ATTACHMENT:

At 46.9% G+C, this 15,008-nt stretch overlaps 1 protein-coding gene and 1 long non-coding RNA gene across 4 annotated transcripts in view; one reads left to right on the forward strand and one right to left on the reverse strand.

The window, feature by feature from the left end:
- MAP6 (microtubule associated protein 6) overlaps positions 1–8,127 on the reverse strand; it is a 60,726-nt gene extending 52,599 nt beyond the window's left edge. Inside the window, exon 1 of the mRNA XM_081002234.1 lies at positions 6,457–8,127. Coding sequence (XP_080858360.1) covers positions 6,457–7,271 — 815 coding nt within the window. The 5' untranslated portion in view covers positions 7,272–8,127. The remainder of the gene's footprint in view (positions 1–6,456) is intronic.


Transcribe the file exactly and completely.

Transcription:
At 46.9% G+C, this 15,008-nt stretch overlaps 1 protein-coding gene and 1 long non-coding RNA gene across 4 annotated transcripts in view; one reads left to right on the forward strand and one right to left on the reverse strand.

The window, feature by feature from the left end:
- MAP6 (microtubule associated protein 6) overlaps positions 1–8,127 on the reverse strand; it is a 60,726-nt gene extending 52,599 nt beyond the window's left edge. Inside the window, exon 1 of the mRNA XM_081002234.1 lies at positions 6,457–8,127. Coding sequence (XP_080858360.1) covers positions 6,457–7,271 — 815 coding nt within the window. The 5' untranslated portion in view covers positions 7,272–8,127. The remainder of the gene's footprint in view (positions 1–6,456) is intronic.